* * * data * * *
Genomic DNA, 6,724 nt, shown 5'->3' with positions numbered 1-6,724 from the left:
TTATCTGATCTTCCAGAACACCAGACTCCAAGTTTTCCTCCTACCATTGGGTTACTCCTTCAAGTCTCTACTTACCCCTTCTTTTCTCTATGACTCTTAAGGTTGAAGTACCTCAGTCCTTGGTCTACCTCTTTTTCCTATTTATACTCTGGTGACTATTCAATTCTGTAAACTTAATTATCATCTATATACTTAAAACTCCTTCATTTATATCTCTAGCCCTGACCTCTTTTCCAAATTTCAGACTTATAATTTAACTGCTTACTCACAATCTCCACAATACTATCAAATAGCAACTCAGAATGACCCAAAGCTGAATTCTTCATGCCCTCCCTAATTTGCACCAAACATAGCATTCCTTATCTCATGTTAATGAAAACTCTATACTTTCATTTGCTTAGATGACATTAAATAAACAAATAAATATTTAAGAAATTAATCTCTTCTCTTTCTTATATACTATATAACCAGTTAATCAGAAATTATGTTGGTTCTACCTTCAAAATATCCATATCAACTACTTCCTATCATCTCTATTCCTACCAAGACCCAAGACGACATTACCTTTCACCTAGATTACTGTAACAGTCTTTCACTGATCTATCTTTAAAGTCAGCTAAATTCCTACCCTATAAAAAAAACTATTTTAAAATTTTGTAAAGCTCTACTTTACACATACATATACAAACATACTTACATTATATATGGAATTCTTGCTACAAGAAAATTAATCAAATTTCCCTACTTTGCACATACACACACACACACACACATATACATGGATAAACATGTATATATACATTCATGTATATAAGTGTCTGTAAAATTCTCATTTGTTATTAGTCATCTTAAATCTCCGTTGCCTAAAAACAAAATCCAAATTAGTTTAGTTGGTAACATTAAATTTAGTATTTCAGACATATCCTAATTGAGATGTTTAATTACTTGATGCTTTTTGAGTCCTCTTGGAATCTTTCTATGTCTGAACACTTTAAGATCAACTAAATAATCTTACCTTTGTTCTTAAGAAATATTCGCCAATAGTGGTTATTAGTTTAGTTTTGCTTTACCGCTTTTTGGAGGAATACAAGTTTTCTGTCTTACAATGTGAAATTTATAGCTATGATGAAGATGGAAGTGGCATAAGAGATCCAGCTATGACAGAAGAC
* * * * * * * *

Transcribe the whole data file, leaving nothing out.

Genomic DNA, 6,724 nt, shown 5'->3' with positions numbered 1-6,724 from the left:
TTATCTGATCTTCCAGAACACCAGACTCCAAGTTTTCCTCCTACCATTGGGTTACTCCTTCAAGTCTCTACTTACCCCTTCTTTTCTCTATGACTCTTAAGGTTGAAGTACCTCAGTCCTTGGTCTACCTCTTTTTCCTATTTATACTCTGGTGACTATTCAATTCTGTAAACTTAATTATCATCTATATACTTAAAACTCCTTCATTTATATCTCTAGCCCTGACCTCTTTTCCAAATTTCAGACTTATAATTTAACTGCTTACTCACAATCTCCACAATACTATCAAATAGCAACTCAGAATGACCCAAAGCTGAATTCTTCATGCCCTCCCTAATTTGCACCAAACATAGCATTCCTTATCTCATGTTAATGAAAACTCTATACTTTCATTTGCTTAGATGACATTAAATAAACAAATAAATATTTAAGAAATTAATCTCTTCTCTTTCTTATATACTATATAACCAGTTAATCAGAAATTATGTTGGTTCTACCTTCAAAATATCCATATCAACTACTTCCTATCATCTCTATTCCTACCAAGACCCAAGACGACATTACCTTTCACCTAGATTACTGTAACAGTCTTTCACTGATCTATCTTTAAAGTCAGCTAAATTCCTACCCTATAAAAAAAACTATTTTAAAATTTTGTAAAGCTCTACTTTACACATACATATACAAACATACTTACATTATATATGGAATTCTTGCTACAAGAAAATTAATCAAATTTCCCTACTTTGCACATACACACACACACACACACATATACATGGATAAACATGTATATATACATTCATGTATATAAGTGTCTGTAAAATTCTCATTTGTTATTAGTCATCTTAAATCTCCGTTGCCTAAAAACAAAATCCAAATTAGTTTAGTTGGTAACATTAAATTTAGTATTTCAGACATATCCTAATTGAGATGTTTAATTACTTGATGCTTTTTGAGTCCTCTTGGAATCTTTCTATGTCTGAACACTTTAAGATCAACTAAATAATCTTACCTTTGTTCTTAAGAAATATTCGCCAATAGTGGTTATTAGTTTAGTTTTGCTTTACCGCTTTTTGGAGGAATACAAGTTTTCTGTCTTACAATGTGAAATTTATAGCTATGATGAAGATGGAAGTGGCATAAGAGATCCAGCTATGACAGAAGAC